December 9th, 2011

inverarity

Book Review: Four Fish: The Future of the Last Wild Food, by Paul Greenberg

Salmon, sea bass, cod, and tuna, and how humans can literally eat the oceans to extinction.


Four Fish

Penguin Press, 2010, 284 pages



Our relationship with the ocean is undergoing a profound transformation. Just three decades ago, nearly everything we ate from the sea was wild. Today, rampant overfishing and an unprecedented biotech revolution have brought us to a point where wild and farmed fish occupy equal parts of a complex and confusing marketplace. We stand at the edge of a cataclysm; there is a distinct possibility that our children’s children will never eat a wild fish that has swum freely in the sea.

In Four Fish, award-winning writer and lifelong fisherman Paul Greenberg takes us on a culinary journey, exploring the history of the fish that dominate our menus — salmon, sea bass, cod, and tuna — and investigating where each stands at this critical moment in time. He visits Norwegian megafarms that use genetic techniques once pioneered on sheep to grow millions of pounds of salmon a year. He travels to the ancestral river of the Yupik Eskimos to see the only Fair Trade–certified fishing company in the world. He makes clear how PCBs and mercury find their way into seafood; discovers how Mediterranean sea bass went global; challenges the author of Cod to taste the difference between a farmed and a wild cod; and almost sinks to the bottom of the South Pacific while searching for an alternative to endangered bluefin tuna.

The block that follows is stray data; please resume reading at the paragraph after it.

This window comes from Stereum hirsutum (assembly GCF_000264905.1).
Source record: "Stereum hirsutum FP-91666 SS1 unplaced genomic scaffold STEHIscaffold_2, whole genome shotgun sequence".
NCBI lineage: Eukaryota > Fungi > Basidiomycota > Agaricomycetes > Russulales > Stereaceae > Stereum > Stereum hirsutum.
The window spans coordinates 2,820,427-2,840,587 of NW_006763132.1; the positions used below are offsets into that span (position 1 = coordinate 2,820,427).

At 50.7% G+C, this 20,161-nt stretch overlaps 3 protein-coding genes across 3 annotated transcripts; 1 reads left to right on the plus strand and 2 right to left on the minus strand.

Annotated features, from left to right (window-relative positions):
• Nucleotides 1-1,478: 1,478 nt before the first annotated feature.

Fish, Greenberg reveals, are the last truly wild food — for now. By examining the forces that get fish to our dinner tables, he shows how we can start to heal the oceans and fight for a world where healthy and sustainable seafood is the rule rather than the exception.


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Verdict: Four Fish is not a scholarly work and the historical overview is broad but shallow. Greenberg is writing at the level of an extended New York Times article: interesting and engaging but he's not going to change the world or seriously deepen your education. It's a very readable book of pop science and public policy aimed at fishermen, seafood lovers, and armchair marine biologists, and it might convince you that you shouldn't eat bluefin.